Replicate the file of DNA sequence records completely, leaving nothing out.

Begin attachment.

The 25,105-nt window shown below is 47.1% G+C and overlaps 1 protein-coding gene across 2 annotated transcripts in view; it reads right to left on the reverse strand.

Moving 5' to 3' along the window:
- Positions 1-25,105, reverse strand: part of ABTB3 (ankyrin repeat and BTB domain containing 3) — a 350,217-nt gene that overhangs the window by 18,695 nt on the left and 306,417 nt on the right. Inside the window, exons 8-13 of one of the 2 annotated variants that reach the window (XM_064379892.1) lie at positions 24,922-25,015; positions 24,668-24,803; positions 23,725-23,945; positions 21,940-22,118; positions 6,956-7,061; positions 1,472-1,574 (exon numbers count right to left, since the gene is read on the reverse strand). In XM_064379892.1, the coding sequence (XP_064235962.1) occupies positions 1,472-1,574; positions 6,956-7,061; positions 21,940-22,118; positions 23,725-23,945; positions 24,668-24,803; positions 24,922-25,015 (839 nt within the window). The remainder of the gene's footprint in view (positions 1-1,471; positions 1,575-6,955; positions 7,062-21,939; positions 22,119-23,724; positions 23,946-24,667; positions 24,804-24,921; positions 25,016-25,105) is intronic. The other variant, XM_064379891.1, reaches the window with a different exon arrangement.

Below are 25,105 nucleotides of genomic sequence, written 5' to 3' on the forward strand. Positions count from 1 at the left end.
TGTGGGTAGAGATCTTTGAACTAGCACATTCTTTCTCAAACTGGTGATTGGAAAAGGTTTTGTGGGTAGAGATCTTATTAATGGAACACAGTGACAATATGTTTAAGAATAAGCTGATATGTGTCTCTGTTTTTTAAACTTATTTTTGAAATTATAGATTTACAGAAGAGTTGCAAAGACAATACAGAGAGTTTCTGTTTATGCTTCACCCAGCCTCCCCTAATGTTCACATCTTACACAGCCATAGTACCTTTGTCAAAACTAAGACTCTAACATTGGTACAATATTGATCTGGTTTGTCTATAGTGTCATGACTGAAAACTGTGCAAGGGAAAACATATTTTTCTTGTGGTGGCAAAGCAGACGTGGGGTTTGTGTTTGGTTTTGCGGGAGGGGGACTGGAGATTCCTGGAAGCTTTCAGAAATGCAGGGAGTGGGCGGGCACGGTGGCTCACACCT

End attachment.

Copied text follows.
The 25,105-nt window shown below is 47.1% G+C and overlaps 1 protein-coding gene across 2 annotated transcripts in view; it reads right to left on the reverse strand.

Moving 5' to 3' along the window:
- Positions 1-25,105, reverse strand: part of ABTB3 (ankyrin repeat and BTB domain containing 3) — a 350,217-nt gene that overhangs the window by 18,695 nt on the left and 306,417 nt on the right. Inside the window, exons 8-13 of one of the 2 annotated variants that reach the window (XM_064379892.1) lie at positions 24,922-25,015; positions 24,668-24,803; positions 23,725-23,945; positions 21,940-22,118; positions 6,956-7,061; positions 1,472-1,574 (exon numbers count right to left, since the gene is read on the reverse strand). In XM_064379892.1, the coding sequence (XP_064235962.1) occupies positions 1,472-1,574; positions 6,956-7,061; positions 21,940-22,118; positions 23,725-23,945; positions 24,668-24,803; positions 24,922-25,015 (839 nt within the window). The remainder of the gene's footprint in view (positions 1-1,471; positions 1,575-6,955; positions 7,062-21,939; positions 22,119-23,724; positions 23,946-24,667; positions 24,804-24,921; positions 25,016-25,105) is intronic. The other variant, XM_064379891.1, reaches the window with a different exon arrangement.

Below are 25,105 nucleotides of genomic sequence, written 5' to 3' on the forward strand. Positions count from 1 at the left end.
TGTGGGTAGAGATCTTTGAACTAGCACATTCTTTCTCAAACTGGTGATTGGAAAAGGTTTTGTGGGTAGAGATCTTATTAATGGAACACAGTGACAATATGTTTAAGAATAAGCTGATATGTGTCTCTGTTTTTTAAACTTATTTTTGAAATTATAGATTTACAGAAGAGTTGCAAAGACAATACAGAGAGTTTCTGTTTATGCTTCACCCAGCCTCCCCTAATGTTCACATCTTACACAGCCATAGTACCTTTGTCAAAACTAAGACTCTAACATTGGTACAATATTGATCTGGTTTGTCTATAGTGTCATGACTGAAAACTGTGCAAGGGAAAACATATTTTTCTTGTGGTGGCAAAGCAGACGTGGGGTTTGTGTTTGGTTTTGCGGGAGGGGGACTGGAGATTCCTGGAAGCTTTCAGAAATGCAGGGAGTGGGCGGGCACGGTGGCTCACACCT